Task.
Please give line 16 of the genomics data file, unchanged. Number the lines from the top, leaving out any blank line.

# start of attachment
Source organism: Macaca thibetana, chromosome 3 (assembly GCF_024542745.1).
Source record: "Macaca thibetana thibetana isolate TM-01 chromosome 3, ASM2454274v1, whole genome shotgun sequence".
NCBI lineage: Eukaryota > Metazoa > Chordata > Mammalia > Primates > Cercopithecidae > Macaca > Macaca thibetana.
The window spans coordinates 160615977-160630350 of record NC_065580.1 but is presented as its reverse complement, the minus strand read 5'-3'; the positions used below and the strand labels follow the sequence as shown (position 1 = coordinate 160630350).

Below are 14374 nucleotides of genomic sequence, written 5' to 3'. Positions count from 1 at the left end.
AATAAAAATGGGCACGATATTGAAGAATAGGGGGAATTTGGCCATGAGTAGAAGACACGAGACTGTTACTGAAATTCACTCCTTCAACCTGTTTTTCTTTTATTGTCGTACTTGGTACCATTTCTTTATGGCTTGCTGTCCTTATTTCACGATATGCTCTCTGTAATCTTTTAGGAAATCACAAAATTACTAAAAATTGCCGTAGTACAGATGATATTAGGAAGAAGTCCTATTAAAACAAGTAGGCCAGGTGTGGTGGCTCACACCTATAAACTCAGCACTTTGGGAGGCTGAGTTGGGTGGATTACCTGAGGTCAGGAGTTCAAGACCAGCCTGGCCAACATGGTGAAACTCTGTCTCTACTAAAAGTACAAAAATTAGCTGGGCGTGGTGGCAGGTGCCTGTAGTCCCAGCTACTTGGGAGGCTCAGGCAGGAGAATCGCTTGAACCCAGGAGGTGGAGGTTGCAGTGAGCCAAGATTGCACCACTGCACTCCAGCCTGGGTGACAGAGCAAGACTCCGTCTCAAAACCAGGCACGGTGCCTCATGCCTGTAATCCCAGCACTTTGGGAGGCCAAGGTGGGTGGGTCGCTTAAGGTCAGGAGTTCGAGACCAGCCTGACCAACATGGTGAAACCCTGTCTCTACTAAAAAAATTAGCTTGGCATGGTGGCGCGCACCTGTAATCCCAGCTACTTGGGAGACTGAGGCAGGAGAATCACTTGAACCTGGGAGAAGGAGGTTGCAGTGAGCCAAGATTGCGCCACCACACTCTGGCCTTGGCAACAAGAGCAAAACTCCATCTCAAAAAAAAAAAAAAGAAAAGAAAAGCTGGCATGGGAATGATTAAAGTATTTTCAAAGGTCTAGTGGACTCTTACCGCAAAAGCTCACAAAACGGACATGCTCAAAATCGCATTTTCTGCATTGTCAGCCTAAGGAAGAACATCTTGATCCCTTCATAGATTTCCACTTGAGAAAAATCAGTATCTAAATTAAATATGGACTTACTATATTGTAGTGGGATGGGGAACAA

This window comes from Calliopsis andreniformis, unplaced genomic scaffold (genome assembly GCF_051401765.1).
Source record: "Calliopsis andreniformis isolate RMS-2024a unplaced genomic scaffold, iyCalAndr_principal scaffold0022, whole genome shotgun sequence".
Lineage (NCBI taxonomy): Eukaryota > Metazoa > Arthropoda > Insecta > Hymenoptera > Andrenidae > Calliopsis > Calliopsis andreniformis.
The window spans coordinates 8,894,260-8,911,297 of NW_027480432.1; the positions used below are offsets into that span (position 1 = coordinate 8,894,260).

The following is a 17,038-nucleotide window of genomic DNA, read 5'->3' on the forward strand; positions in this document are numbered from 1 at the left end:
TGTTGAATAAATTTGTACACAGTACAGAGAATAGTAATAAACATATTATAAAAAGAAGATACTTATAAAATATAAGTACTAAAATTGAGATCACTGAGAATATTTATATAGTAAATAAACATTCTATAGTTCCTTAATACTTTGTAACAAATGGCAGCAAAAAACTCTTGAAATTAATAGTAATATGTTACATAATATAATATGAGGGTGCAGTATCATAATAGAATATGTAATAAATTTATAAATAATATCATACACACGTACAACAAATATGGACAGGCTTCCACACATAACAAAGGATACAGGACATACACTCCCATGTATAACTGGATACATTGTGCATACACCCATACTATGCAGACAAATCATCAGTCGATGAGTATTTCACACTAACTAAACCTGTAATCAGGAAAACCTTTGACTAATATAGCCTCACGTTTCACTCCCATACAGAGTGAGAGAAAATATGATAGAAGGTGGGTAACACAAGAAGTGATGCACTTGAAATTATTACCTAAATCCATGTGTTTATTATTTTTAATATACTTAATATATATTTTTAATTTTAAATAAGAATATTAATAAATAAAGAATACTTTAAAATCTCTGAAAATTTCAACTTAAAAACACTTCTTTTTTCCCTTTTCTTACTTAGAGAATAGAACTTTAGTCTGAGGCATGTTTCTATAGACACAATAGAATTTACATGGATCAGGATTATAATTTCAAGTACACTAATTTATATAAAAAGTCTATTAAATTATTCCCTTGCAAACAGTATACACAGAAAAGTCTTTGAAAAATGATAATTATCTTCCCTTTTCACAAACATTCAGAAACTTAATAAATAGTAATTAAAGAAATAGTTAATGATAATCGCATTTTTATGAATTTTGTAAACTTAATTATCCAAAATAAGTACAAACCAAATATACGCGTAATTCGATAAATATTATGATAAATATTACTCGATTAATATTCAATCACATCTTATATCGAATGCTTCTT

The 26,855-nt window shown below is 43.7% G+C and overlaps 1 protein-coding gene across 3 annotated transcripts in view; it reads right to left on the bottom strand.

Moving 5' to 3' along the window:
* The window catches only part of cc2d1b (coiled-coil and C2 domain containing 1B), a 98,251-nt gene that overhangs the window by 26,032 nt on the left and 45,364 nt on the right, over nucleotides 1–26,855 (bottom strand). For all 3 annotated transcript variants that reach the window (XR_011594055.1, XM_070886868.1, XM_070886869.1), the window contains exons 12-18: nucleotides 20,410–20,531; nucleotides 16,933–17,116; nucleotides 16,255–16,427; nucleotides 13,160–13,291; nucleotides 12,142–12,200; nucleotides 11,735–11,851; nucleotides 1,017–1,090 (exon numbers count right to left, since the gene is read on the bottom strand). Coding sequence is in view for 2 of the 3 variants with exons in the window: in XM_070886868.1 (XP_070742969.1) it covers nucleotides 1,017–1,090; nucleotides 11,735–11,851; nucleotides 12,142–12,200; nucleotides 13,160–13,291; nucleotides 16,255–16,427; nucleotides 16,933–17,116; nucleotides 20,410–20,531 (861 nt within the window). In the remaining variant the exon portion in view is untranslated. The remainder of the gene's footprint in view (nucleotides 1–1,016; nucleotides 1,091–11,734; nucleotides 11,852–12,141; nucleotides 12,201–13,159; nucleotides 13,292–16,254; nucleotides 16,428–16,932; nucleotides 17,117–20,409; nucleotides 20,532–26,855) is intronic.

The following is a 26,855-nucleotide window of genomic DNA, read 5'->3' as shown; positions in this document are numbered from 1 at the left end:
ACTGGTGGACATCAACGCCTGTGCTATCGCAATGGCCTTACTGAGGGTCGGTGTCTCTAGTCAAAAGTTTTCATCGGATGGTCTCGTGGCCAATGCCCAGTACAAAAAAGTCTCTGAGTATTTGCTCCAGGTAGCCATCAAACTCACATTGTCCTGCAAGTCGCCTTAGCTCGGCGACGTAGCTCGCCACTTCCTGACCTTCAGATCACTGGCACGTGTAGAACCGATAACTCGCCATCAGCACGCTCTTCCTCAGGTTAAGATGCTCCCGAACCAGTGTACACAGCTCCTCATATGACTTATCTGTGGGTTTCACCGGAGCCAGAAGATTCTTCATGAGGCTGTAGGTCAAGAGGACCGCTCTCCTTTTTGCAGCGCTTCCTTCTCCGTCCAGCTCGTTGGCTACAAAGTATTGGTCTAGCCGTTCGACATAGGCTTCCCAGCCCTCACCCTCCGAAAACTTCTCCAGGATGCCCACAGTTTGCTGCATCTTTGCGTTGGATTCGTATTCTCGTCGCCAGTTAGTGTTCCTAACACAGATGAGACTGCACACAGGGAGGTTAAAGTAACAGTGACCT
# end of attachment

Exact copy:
The following is a 26,855-nucleotide window of genomic DNA, read 5'->3' as shown; positions in this document are numbered from 1 at the left end: